Will the U.S. or Mexico have more fans on Wednesday?

Now that more than 68,000 tickets have been sold for Wednesday’s Gold Cup semifinal matches at the Georgia Dome, which of the two big teams, the U.S. or Mexico, will have the most fans at the game?

Let’s look at the ingredients:

  • The U.S., which will play Jamaica at 6 p.m., is the tournament’s defending champ.
  • The U.S. hasn’t played in Atlanta since 1977.
  • The popularity of soccer has exploded in the city since then;
  •  

    It will be heavily favored to beat the Reggae Boyz.

“I’m excited to be back,” U.S. midfielder Kyle Beckermann said on Monday. “It’s a great time for soccer with the new MLS team. To be able to play a really important game, this is great.”

Beckerman used the word “back” because, while the U.S. team hasn’t been here in a generation, he remembers playing somewhere in the city with DeMarcus Beasley with under-17 national team in 1999.

Looking at Mexico:

  • Mexico, which will play Panama at 9 p.m., brings fans wherever it goes.
  • Mexico was the star when the previous record for soccer in the city was set last year when 68,212 attended an exhibition against Nigeria.
  • Mexico has played in Atlanta three times and has never had less than 50,000 tickets sold for its games.
  • It has momentum: more than 37,000 tickets were sold for the U.S. quarterfinal game in Baltimore, compared to the 74,000 tickets sold for Mexico’s game Sunday night in East Rutherford, N.J.
  • It will be heavily favored to defeat Panama.

The ratio of fans could be closer than it would seem.

One online ticket broker reported that prices for seats increased 83 percent after the U.S. win on Saturday, indicating an increased demand.

Mexico typically has a decent walk-up crowd for its games, so because tickets have already sold out there’s a chance that the U.S. could have almost as many fans at the Dome on Wednesday as “El Tri.”

Gold Cup: It’s been an odd Gold Cup for the red, white and blue, which hasn’t really answered any questions about the team’s future.

The team is still reliant on Clint Dempsey for its goals. That wouldn’t be so bad because there are lots of teams that are led by one player, except that Dempsey will be 35 years old by the time the next World Cup is played in 2018 in Russia.

Other than Germany’s Miroslav Klose, there aren’t too many 35-year-olds that are still pouring in goals in international competitions.

Jozy Altidore is still 25 years old but unless he finds his form and regains his touch soon his particular skill set as a back-to-the-goal hold-up player may not be suited for the type of attacking, fifth-gear soccer that manager Jurgen Klinsmann wants to play. Altidore was dismissed from the team after the group stages.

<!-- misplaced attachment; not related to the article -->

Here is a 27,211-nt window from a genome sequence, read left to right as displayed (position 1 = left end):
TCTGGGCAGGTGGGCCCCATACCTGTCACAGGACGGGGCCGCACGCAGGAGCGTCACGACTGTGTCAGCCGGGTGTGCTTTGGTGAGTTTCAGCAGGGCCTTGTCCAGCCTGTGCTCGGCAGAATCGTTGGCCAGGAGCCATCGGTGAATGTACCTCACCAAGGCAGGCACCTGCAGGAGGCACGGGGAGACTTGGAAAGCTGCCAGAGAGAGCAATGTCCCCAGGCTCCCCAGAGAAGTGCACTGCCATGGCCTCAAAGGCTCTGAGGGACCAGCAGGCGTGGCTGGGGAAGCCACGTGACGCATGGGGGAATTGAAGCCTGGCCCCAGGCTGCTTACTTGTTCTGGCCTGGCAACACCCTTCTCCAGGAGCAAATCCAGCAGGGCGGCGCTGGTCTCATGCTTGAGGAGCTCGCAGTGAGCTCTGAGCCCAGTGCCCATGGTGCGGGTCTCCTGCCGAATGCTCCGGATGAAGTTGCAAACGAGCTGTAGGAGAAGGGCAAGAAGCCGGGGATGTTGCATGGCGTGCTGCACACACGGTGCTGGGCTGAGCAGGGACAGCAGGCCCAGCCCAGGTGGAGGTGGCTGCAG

Aron Johannsson has shown he will work hard, but he hasn’t shown that poaching mentality that Dempsey has. Johannsson still could – that chipped goal against Cuba was a thing of beauty — but as of now it’s not there.

While the older Dempsey continues to prove himself, the younger players being tried in central defense continue to be erratic.

John Brooks and Ventura Alvarado appear to be Klinsmann’s choice for the building blocks for the future. Neither have put in a dominant performance in the Gold Cup against teams that, other than a disinterested Cuba, they should handle considering the quality of the leagues they play in, Brooks in Germany’s Bundesliga and Alvarado in Mexico’s Liga MX.

I’ve long wished and written that Klinsmann needs to experiment with the lineup more to give the younger players chances to gain the experience necessary to put the team in the best position to succeed in Russia and Qatar. However, those younger players need to give Klinsmann reasons to continue to play them.

Alvarado continues to lose his focus in key situations – he had a giveaway on one of his first touches against Cuba – and Brooks can be caught ball-watching far too frequently, such as the goal Panama scored in the group stage.

The good news is the U.S. continues to advance in tournaments, which is the goal, and there’s lots of room for growth between now and the next round of World Cup qualifying.

Miami and MLS: The odyssey that has been David Beckham’s pursuit of a stadium in Miami for his MLS team seems to have finally concluded after more than 1 ½ years in a way that Homer might have written.

The site will be next to the Marlins ballpark on land that Beckham and his investors reportedly have tried to avoid, until finally giving in.

The stadium is expected to cost $250 million.

Silverbacks: The Silverbacks continued their solid start to the Fall portion of the NASL scheduled with a 2-2 draw at Ft. Lauderdale on Saturday.

The Silverbacks had a 2-1 lead until a converted penalty kick in the 90th minute took away the chance at earning all three points for the second consecutive game.

The game featured what should be a candidate for goal of the year: Jaime Chavez’s bicycle kick.

Atlanta will play at Ottawa on Wednesday followed by another game at FC Edmonton on Sunday.

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